Over the past decade, the senior author has developed and employed a different technique for reduction and immobilization of fifth metacarpal neck fractures which we have found to be highly successful. The technique is based upon reduction by longitudinal traction only and subsequent immobilization using a three-point molded plaster cast with the interphalangeal (IP) joints free. Advantages of this treatment method include its efficacy, ease of application, freedom of IP joint motion, and improved patient tolerance. Anesthesia is not necessary with this technique. We report in this paper a description of this technique and the results of patients treated by this method by the senior author as well as other attending staff at our institution.

Materials and Methods

The records of all available patients diagnosed at our institution with a boxer’s fracture or a fracture of the fifth metacarpal neck from 1988 to 2006 were retrospectively reviewed to determine which underwent fracture management using the techniques outlined below. The corresponding injury and immobilization radiographs were then reviewed to ensure accuracy of diagnosis and to confirm casting in accordance with this technique. Fifty-nine patients had been treated with the described technique and had sufficient radiographic follow-up (at least 3 months) for review and measurement. Additional information abstracted from the patient records included age, gender, hand dominance, and mechanism of injury.

Initial injury, postreduction, and final follow-up radiographs were reviewed. Anterior–posterior and true lateral views of the metacarpal were available for all patients. Oblique views of the hand were not consistently obtained. Fracture angulation was measured on the true lateral view using a fine goniometer centered at the fracture site on the dorsal cortex. Three sagittal angulation measurements were made: initial injury, postreduction (in cast), and final follow-up. Accepting the normal metacarpal neck–shaft angle to be 15°, the degree of correction and subsequent maintenance/loss of correction was determined [3].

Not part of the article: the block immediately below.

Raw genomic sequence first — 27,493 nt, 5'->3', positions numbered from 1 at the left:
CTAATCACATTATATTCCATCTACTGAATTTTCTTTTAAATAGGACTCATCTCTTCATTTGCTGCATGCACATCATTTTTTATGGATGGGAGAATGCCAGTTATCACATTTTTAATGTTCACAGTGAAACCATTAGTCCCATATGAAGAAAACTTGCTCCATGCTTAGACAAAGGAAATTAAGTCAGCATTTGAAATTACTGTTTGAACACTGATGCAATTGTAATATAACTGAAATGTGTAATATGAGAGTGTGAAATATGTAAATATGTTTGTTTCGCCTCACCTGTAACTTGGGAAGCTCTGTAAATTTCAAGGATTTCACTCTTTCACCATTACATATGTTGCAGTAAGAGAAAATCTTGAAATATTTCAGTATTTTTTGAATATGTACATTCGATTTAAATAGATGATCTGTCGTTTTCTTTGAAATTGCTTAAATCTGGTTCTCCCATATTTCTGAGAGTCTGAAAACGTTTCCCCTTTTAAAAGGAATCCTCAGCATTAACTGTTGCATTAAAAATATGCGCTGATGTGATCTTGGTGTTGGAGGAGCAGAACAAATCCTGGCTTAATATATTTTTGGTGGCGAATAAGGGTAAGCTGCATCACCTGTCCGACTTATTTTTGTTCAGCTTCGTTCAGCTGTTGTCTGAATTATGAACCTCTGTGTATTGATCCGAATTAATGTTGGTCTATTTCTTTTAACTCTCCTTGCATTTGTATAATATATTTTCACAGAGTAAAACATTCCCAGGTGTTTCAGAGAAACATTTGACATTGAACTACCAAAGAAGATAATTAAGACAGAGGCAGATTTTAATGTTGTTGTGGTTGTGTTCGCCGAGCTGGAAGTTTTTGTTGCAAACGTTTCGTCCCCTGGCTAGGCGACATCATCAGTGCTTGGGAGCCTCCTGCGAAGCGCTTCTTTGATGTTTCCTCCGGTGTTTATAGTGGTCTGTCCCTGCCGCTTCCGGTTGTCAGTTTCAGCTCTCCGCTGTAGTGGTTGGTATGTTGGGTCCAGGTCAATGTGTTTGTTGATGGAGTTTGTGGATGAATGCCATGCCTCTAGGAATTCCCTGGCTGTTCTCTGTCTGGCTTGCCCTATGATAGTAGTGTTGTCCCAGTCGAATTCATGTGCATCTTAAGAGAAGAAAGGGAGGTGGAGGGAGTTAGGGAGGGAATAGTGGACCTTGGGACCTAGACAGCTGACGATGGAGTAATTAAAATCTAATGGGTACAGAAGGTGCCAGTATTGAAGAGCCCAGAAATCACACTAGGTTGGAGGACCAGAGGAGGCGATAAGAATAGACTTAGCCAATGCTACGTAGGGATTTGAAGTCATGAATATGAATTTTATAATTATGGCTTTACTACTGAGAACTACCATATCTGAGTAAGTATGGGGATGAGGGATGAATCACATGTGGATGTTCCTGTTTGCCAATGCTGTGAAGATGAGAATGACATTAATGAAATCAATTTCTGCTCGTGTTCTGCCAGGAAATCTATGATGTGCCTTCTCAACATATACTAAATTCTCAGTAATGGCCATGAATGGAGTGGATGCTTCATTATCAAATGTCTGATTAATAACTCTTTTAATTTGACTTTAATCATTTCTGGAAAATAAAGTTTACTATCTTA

On initial presentation, various modes of nonoperative treatment were employed. Regardless of initial treatment modality, all study patients subsequently underwent fracture reduction using longitudinal traction in finger traps with subsequent cast immobilization within the first week postinjury. Our technique of traction reduction and casting of boxers’ fractures is described below.